Information Security versus IT Security

While it is good to see that organizations are recognizing that they need to invest in addressing internal threats there is still some concern that the money will not be spent in the right place or with the appropriate guidance. This is where the muddle between Information Security and IT security comes in.

On the surface the priorities of both often seem aligned to the point that IT often has responsibility for Information Security. However, in the collaborative world in which we live the subtle differences between the two functions can result in significant conflicting goals and put sensitive data at risk. When IT carries this function, the focus is often skewed towards IT departmental views as opposed to the organization-wide view that information security should have.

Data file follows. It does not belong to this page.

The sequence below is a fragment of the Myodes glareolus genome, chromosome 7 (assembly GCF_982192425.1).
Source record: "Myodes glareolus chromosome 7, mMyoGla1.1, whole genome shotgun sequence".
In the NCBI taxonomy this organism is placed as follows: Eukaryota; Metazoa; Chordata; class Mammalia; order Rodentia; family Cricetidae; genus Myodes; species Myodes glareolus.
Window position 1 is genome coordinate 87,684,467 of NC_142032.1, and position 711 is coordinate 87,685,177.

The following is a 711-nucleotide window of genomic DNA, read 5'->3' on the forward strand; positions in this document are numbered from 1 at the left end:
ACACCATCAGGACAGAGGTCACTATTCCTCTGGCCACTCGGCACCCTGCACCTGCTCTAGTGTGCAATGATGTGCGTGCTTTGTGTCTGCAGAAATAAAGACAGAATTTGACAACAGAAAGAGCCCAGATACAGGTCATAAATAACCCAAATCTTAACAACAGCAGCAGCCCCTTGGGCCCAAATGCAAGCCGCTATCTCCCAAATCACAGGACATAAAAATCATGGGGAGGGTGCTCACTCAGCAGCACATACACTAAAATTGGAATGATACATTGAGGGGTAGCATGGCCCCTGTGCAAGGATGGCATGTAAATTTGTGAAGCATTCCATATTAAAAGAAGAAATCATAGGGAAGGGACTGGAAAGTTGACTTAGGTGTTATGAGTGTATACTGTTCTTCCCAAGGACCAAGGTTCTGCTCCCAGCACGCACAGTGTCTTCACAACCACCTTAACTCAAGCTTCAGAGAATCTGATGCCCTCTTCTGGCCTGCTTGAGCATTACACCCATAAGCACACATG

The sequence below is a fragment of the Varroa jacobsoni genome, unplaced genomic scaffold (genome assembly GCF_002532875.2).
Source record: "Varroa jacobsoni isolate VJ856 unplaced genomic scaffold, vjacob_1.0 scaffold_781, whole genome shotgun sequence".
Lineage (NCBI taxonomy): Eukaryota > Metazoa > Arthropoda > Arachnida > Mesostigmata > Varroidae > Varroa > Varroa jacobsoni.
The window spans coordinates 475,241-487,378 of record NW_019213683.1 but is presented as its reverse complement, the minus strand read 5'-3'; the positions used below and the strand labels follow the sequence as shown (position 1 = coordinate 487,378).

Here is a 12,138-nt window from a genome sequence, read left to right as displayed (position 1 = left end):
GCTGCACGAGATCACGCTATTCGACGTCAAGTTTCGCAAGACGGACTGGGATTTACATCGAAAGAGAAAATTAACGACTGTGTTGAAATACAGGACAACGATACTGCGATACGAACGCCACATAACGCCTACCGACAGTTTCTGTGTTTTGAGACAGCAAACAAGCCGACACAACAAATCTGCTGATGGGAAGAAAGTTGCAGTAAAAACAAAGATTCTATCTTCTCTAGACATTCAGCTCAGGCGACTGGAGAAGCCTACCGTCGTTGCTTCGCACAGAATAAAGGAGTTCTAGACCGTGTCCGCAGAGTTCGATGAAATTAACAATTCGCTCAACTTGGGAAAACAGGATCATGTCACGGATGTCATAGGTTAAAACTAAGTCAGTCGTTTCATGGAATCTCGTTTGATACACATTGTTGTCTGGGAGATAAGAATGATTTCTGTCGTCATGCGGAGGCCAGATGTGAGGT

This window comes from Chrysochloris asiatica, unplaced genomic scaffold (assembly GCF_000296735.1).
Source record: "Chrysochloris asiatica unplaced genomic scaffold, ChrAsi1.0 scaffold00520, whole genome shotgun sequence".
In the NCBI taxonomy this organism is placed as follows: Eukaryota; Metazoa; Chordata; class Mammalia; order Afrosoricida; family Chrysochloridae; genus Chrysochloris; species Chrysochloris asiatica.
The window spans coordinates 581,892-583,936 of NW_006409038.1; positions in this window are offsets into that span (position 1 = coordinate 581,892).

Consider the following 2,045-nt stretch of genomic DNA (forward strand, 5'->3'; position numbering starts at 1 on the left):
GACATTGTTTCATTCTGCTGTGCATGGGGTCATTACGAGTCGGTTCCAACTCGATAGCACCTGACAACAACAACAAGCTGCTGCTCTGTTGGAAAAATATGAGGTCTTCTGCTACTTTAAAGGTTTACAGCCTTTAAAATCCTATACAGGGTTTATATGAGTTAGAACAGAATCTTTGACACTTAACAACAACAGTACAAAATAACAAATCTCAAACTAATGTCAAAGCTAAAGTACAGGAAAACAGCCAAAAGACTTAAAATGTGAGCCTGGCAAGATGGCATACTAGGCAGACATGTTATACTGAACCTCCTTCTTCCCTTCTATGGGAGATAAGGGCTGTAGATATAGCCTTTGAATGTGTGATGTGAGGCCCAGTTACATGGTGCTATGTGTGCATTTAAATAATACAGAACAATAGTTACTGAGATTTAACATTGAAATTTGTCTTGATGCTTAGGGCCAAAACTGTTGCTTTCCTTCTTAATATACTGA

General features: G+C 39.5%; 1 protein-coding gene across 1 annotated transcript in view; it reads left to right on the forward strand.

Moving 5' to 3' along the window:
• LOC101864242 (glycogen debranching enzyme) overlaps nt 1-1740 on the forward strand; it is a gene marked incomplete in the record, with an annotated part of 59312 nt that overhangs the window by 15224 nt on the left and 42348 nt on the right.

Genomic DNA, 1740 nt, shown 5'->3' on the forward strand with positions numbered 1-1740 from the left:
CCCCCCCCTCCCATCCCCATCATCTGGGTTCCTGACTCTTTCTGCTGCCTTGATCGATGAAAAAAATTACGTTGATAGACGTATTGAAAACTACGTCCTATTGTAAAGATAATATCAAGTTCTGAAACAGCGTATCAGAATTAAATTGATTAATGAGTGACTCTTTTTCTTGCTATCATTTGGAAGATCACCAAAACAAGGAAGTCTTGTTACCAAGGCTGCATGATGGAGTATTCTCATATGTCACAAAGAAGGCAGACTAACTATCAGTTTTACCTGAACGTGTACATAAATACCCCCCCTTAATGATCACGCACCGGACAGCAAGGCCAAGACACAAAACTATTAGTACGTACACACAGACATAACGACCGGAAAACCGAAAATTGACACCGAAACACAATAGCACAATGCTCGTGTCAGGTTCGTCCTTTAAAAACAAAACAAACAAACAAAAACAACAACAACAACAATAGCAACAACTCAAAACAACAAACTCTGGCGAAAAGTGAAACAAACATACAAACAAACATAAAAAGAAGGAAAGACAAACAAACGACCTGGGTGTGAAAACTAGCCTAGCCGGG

A recent article in Dark Reading summed up why the different perspectives result in different priorities, “IT priorities are adaptability, technical features, and efficiency; infosec priorities include confidentiality, integrity, and availability.”

Aside from the different perspectives and requirements each of these functions bring to the data security table, this creates an even bigger issue. The verification of any information security measures is being carried out by the people who implemented them – an obvious conflict of interest.

Information Security and the Internal Focus